Campfire cultural evolution reported in ScienceDaily and ScienceShots 22 September 2014, ABC News in Science 23 September, and PNAS, September 2014 doi: 10.1073/pnas.1404212111. The control of fire is considered a major turning point in human evolution, and much has been written about how the ability to use fire enabled evolving humans to cook food and fend off predators, and therefore contributed to our physical evolution. Polly Wiessner, an anthropologist at Utah University suggests that fire also enabled human culture to evolve as campfire conversations stimulated the imagination, and developed a broad sense of community with distant people and with the spirit world.

Wiessner has researched the conversations of Kalahari Bushmen in Africa as they sat around their evening campfires, and compared these conversations with their daytime communications. According to Wiessner “these people live from hunting and gathering. For 99 percent of our evolution, this is how our ancestors lived. What transpires during the firelit night hours by hunter-gatherers? It helps answer the question of what firelit space contributes to human life”. Her analysis revealed that daytime conversation mostly dealt with practical economic issues and gossip whilst evenings spent around the camp fire involved storytelling, chat about distant or dead acquaintances and religious ceremonies, along with singing and dancing.

Wiessner suggests the control of fire, and fireside conversation, stimulated “cognitive capacities to form these imagined communities, whether it’s our social networks, all of our relatives on Earth or communities that link us to the spirit world”. Weissner also commented that “non-human primates” don’t maintain mutually supportive ties outside their group and said “we are really unique. We create far-flung ties outside our groups”.

ABC, ScienceDaily, ScienceShots

Editorial Comment: It is of interest to note that the Bible indicates that humans have always been able to control fire. When Adam and Eve were expelled from the Garden of Eden and had to make their living by farming God refers to eating bread. Bread has to be cooked. Furthermore, a descendent of Cain, Tubal-Cain, is described as one who forged metal tools. This involves very sophisticated use of fire.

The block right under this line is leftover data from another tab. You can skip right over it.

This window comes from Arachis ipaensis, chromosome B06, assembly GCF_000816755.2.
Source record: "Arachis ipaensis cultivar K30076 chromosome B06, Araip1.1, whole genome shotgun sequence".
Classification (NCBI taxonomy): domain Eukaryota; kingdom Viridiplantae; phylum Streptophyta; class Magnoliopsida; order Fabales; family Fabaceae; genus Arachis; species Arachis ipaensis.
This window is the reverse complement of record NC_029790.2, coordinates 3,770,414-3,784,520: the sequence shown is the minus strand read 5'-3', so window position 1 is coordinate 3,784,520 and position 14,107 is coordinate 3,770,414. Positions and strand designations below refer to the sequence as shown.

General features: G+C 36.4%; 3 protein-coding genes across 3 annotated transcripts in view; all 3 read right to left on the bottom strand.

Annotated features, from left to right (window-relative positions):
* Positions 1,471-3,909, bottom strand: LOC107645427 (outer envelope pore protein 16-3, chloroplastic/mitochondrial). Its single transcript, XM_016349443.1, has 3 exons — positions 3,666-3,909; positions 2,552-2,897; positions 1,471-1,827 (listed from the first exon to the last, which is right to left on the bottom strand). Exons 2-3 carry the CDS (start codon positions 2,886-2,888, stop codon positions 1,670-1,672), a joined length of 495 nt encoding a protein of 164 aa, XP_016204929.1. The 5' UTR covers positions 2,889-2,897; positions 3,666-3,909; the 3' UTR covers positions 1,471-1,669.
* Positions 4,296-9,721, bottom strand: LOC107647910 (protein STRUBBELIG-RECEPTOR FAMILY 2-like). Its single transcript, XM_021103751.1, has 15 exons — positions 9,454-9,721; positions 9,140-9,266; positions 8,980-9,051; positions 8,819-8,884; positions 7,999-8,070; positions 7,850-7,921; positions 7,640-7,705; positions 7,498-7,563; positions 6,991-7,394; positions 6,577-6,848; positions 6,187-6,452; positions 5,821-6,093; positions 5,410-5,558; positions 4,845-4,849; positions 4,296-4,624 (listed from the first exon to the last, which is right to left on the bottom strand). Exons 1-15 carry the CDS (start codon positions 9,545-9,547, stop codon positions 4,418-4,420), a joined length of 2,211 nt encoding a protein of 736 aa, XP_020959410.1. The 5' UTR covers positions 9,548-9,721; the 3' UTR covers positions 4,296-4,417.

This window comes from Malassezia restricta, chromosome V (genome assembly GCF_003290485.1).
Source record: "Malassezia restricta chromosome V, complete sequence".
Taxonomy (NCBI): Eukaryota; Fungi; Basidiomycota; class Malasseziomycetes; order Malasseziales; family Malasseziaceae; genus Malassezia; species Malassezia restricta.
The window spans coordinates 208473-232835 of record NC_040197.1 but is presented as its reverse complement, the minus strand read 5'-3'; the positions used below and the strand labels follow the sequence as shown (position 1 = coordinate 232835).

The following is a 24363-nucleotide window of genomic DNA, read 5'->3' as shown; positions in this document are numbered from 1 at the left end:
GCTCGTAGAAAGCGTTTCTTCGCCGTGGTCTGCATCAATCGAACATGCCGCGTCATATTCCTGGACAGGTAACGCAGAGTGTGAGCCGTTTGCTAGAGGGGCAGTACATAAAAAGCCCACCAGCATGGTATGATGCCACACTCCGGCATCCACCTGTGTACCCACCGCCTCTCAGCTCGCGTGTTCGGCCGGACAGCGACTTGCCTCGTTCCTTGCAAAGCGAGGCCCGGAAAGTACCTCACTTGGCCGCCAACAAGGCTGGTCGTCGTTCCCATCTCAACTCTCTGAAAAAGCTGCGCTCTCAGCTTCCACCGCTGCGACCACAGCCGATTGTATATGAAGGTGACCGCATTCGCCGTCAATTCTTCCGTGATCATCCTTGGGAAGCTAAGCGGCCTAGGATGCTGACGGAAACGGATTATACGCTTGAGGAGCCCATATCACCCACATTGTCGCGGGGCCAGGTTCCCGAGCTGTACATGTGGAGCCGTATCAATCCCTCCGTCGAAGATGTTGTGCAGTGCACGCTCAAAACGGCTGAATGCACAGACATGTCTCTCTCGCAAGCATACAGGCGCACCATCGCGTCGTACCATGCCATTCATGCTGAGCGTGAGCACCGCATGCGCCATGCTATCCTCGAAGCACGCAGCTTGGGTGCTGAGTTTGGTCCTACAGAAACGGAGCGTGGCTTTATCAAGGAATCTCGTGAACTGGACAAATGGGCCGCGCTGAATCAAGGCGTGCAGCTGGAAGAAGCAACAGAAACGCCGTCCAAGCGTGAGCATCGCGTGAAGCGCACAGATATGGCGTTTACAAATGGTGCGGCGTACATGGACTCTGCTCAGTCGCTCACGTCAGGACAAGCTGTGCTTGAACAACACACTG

The author of the paper is right in describing man as unique, but once again the evolutionists have gotten the history backwards. Having control of fire has certainly enabled us to have a time and place where we can develop community cohesion, share historically and socially important stories and teaching, and make use of our imagination. But it was not control of fire that sparked our creative imagination, but rather the reverse. Because we are made in the image of the Creator God, we were made creative to be like Him, and for that we needed imagination.

We know about God not because we have used our campfire imagination to invent socially binding beliefs such as God/religion, etc., but because He has revealed this to us in His Word, the Bible, which also tells us human beings have not spent 99% of their history as hunter gatherers slowly progressing socially upwards. Man was created and appointed to be a settled gardener, and then after Adam sinned, settled farmers. The first nomad was Adam’s son Cain, who was punished by God for murdering his brother, by being unable to any longer grow plants successfully, so he moved to either trading or hunting. (Genesis 4:11-12) The first stone-age hunter gatherers only appeared on the planet after man had been scattered by God’s judgment at the Tower of Babel, and had to survive off the land using whatever resources were available. These people already knew about God and the spirit world, but because they were in rebellion against God they used their imaginations as they sat around fires to invent false gods and false religion. (Ref. culture, worship, communication, technology)

Evidence News vol. 14, No. 17
22 October 2014
Creation Research Australia